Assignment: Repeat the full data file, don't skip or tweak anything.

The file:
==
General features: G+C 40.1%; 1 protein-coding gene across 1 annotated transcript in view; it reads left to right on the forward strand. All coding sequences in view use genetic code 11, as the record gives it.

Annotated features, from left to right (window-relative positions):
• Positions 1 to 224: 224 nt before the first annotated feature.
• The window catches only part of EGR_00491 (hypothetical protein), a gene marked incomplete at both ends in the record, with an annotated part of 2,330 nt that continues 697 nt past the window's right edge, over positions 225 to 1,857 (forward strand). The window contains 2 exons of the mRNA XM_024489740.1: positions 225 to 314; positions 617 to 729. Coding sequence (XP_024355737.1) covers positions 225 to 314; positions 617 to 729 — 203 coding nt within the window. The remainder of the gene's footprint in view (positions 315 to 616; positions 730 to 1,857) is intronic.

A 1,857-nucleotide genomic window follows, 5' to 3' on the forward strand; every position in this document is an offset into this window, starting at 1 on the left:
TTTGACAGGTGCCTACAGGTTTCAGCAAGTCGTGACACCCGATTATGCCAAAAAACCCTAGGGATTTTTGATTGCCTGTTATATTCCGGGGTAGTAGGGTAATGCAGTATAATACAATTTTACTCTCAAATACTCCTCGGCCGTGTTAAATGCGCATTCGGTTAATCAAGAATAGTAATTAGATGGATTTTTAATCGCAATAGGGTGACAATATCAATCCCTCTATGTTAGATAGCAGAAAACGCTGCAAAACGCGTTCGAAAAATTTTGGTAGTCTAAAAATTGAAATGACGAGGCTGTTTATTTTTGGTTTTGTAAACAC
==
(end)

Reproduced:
General features: G+C 40.1%; 1 protein-coding gene across 1 annotated transcript in view; it reads left to right on the forward strand. All coding sequences in view use genetic code 11, as the record gives it.

Annotated features, from left to right (window-relative positions):
• Positions 1 to 224: 224 nt before the first annotated feature.
• The window catches only part of EGR_00491 (hypothetical protein), a gene marked incomplete at both ends in the record, with an annotated part of 2,330 nt that continues 697 nt past the window's right edge, over positions 225 to 1,857 (forward strand). The window contains 2 exons of the mRNA XM_024489740.1: positions 225 to 314; positions 617 to 729. Coding sequence (XP_024355737.1) covers positions 225 to 314; positions 617 to 729 — 203 coding nt within the window. The remainder of the gene's footprint in view (positions 315 to 616; positions 730 to 1,857) is intronic.

A 1,857-nucleotide genomic window follows, 5' to 3' on the forward strand; every position in this document is an offset into this window, starting at 1 on the left:
TTTGACAGGTGCCTACAGGTTTCAGCAAGTCGTGACACCCGATTATGCCAAAAAACCCTAGGGATTTTTGATTGCCTGTTATATTCCGGGGTAGTAGGGTAATGCAGTATAATACAATTTTACTCTCAAATACTCCTCGGCCGTGTTAAATGCGCATTCGGTTAATCAAGAATAGTAATTAGATGGATTTTTAATCGCAATAGGGTGACAATATCAATCCCTCTATGTTAGATAGCAGAAAACGCTGCAAAACGCGTTCGAAAAATTTTGGTAGTCTAAAAATTGAAATGACGAGGCTGTTTATTTTTGGTTTTGTAAACAC